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Career Development - 10 Savvy Ways to Make Yourself Indispensable

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Like your job? Working for a good organization? If the answer to
both is yes, maybe you should consider making yourself indispensable.
In truth is no one is truly indispensable, but for career growth by
working hard at making yourself indispensable, your career will prosper
either with your current employer, or you’ll be a top candidate for a
job with another organization.
First, assess your strengths, weaknesses and your value to your
group. What is your competition? Now develop a plan with both long and
short term strategies to boost your value within the operation.
Following are 10 immediate actions you can take to make you
more promoteable or make you irreplaceable in the face of downsizing or
reorganizing:
1. Take ownership of your responsibilities. View your
department as a separate company. Consider your actions as if you were
president of your company. Look at the balance sheet on every decision
you make. Will the decision be seen as an asset or liability? Try to
always see the bigger picture.
2. Take responsibility for your career and personal
advancement. Be proactive. What are others in the same position doing
in other organizations? What results are they achieving? What can you
learn from then? How can you initiate those actions within your
“company?”
3. Maintain a positive attitude. Look for ways, even under
stress, to find the positive in everything. Find options to overcome
obstacles and don’t entertain the thought the situation is impossible.
Stay away from the naysayers.
4. Consider outsourcing non-critical functions. Become an
expert in this area. Lean organizations become more efficient by
outsourcing. Let your management know you can effectively run things
with fewer people.
5. Find tasks to do better or something that is not being done.
In many organizations, especially those in a downsizing mode,
responsibilities slip between the cracks. Propose to your boss that you
pick up the slack. If you need extra training see that you are
prepared. Don’t be bashful about broadcasting the positive results.
6. Let others know what you’re doing. As mentioned in #5 above,
if you or your team achieves something important to the organization
let others know. Some managers believe if they keep quiet and blend
into the background they’ll be overlooked when and if the axe falls.
Don’t believe it. Be wise in spreading the word. It isn’t bragging if
you’ve done it.
7. Excel in an area your boss is weak in. Look for
opportunities in this area. Your boss is a good speaker but weak on
material, there’s an opportunity. Your boss is great on ideas but weak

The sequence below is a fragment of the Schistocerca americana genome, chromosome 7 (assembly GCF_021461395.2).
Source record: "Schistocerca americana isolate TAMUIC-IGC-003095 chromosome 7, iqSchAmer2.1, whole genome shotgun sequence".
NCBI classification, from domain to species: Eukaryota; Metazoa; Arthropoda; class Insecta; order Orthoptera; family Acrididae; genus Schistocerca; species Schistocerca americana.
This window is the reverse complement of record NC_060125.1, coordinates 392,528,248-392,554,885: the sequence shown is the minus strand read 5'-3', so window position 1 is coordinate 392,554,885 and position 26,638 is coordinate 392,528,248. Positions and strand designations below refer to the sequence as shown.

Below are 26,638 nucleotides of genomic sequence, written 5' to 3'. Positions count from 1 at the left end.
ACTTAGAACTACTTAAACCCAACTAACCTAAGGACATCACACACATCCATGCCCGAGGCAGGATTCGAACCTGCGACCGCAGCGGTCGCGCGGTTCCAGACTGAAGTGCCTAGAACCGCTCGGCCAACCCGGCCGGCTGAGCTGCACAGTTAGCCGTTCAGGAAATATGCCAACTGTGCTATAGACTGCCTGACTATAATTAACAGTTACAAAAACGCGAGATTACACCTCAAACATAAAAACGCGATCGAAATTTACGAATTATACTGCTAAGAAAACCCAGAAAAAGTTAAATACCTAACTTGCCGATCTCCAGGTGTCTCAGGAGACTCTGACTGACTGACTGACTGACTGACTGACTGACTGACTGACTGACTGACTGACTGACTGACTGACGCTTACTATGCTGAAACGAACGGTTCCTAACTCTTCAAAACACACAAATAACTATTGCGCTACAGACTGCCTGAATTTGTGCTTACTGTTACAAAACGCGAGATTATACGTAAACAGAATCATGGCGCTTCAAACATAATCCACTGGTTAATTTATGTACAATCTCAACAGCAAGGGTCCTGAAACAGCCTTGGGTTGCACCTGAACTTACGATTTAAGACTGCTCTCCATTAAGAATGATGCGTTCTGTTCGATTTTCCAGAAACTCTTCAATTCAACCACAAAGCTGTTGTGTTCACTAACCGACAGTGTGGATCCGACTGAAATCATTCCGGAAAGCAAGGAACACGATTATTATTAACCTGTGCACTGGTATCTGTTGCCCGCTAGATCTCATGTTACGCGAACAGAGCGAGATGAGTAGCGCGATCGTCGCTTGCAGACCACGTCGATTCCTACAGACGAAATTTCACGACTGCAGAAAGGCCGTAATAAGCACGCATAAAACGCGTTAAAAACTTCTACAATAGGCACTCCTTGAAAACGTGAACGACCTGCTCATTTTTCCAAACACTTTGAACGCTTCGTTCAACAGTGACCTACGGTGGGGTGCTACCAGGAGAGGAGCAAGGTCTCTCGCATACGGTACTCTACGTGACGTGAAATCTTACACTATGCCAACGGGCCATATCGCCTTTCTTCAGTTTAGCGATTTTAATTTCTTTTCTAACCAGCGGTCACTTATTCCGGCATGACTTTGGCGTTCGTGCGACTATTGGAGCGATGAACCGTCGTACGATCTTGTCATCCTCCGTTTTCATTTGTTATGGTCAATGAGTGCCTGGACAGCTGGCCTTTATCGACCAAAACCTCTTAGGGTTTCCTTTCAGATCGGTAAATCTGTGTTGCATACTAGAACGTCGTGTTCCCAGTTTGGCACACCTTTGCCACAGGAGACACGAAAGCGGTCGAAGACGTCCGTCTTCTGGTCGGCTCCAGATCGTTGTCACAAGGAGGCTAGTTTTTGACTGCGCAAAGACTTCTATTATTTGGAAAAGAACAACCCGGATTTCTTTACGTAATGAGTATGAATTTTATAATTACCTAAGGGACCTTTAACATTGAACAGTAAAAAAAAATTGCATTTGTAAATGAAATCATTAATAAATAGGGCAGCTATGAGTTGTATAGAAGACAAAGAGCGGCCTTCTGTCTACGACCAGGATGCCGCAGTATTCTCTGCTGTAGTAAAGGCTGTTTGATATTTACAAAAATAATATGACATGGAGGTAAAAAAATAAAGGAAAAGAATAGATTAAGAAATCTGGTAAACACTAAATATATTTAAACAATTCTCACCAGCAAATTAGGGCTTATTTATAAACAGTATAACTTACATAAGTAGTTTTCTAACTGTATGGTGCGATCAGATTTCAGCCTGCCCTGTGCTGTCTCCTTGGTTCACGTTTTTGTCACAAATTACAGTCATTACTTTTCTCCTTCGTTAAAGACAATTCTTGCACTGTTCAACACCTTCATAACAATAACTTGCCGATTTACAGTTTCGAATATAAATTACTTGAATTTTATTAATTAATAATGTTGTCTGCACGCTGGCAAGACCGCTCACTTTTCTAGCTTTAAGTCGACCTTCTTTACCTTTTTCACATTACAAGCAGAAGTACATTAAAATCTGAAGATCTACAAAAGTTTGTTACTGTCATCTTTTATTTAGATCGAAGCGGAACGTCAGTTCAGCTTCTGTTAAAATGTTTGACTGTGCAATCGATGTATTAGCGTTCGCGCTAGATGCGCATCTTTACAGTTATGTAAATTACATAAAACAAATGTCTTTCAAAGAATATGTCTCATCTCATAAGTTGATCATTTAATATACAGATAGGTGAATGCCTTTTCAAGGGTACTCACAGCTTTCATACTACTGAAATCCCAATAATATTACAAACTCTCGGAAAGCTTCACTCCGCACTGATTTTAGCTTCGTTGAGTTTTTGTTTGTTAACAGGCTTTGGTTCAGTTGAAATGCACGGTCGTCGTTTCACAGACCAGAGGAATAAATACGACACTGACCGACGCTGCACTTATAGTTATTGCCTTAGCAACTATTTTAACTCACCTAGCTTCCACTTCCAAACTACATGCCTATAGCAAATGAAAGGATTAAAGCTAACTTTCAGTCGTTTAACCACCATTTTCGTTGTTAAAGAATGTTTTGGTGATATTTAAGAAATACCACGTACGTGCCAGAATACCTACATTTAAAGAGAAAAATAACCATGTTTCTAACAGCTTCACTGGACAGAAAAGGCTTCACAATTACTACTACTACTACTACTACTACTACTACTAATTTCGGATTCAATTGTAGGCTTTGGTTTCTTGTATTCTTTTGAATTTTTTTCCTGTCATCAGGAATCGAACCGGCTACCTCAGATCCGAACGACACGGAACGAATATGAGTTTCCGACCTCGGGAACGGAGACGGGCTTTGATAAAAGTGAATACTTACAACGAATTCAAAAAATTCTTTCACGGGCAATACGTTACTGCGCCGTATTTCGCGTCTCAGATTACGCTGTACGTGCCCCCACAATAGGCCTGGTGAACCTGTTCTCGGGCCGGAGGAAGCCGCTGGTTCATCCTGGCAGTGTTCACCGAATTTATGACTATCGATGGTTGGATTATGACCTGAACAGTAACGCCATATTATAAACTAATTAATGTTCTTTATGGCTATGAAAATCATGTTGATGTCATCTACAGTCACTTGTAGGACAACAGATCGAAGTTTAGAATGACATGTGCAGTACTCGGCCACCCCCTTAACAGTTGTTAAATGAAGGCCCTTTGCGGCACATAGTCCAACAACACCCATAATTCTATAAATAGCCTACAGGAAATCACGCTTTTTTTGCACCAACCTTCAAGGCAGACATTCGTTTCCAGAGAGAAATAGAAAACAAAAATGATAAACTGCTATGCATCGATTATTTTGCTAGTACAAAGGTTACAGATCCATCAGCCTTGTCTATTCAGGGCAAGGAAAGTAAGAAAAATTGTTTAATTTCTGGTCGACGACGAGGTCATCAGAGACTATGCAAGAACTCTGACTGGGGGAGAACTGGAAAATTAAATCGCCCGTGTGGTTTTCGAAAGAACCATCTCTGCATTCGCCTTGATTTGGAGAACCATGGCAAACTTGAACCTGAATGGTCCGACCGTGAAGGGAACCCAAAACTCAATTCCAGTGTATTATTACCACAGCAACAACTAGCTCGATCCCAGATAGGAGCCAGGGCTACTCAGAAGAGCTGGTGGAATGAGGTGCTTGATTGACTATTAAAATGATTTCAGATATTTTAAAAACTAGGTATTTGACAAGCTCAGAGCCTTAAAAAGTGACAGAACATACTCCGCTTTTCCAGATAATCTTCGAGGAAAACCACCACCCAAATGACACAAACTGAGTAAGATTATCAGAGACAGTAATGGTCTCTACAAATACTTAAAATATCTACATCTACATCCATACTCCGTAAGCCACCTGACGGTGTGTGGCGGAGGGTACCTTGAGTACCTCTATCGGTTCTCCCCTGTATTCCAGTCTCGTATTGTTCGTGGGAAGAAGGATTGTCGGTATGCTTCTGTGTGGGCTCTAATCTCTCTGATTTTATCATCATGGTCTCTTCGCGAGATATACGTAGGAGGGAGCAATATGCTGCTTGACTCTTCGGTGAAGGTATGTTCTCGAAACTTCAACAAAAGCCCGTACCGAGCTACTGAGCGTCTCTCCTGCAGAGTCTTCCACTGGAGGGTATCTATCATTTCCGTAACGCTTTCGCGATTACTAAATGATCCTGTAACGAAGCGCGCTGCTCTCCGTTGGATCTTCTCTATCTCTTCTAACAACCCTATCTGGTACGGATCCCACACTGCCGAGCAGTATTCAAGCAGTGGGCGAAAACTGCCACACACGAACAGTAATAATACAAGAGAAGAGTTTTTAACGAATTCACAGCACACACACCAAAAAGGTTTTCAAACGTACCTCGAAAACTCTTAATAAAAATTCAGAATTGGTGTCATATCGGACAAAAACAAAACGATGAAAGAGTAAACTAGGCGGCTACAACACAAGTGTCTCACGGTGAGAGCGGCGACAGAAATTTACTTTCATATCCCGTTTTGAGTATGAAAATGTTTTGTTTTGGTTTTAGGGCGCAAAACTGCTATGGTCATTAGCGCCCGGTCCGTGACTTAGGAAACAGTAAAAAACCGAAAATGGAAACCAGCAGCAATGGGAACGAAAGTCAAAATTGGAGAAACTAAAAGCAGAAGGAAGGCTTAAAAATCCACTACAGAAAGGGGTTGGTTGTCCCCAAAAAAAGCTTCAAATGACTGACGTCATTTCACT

on financial analysis, there’s an opportunity. If your boss is good on
people skills but weak on technology, there’s an opportunity. You see
the trend, keep you eyes open and this is an area in which you can be
truly be indispensable.
8. Leverage outside contacts. Look for opportunities to be a
company spokesperson at professional and community events. Get approval
in advance and let your boss know what you’re doing. Be sure to brief
management on issues or information you learn in your outside contacts.
9. Be a team player. Always support your boss and your team.
Don’t get involved in petty jurisdictional fights that could derail the
overall success of a program or the organization. However, remain as
independent as possible in choosing your role on the team or what part
of the project you’ll be responsible for.
10. Invest in yourself and your career. Stay current in your
field by taking training and development courses and seminars. Read
inspirational and motivational books, listen to CD’s in your car on
your commute, and keep up to date on the economy and business in
general.
Now since you’re acting like you are running your own business,
you need to keep yourself informed and motivated. Seize any opportunity
to sell yourself and show what you can do. Be sure to share information
and build up your department by becoming an outstanding contributor.
You’ll find that in becoming indispensable you’ll be elevating your
career-and isn’t developing you career the real goal?
John Groth is a former HR executive and career coach. At Career
Network Plus, you will find great resources, valuable articles, links
and more about career development and recruitment. Career selection and
development can be a big ongoing project. For a wealth of help and up
to date career and recruitment information go to http://careernetworkplus.com/


source:
http://www.eslteachersboard.com/cgi-bin/employment-tips/index.pl?read=1199

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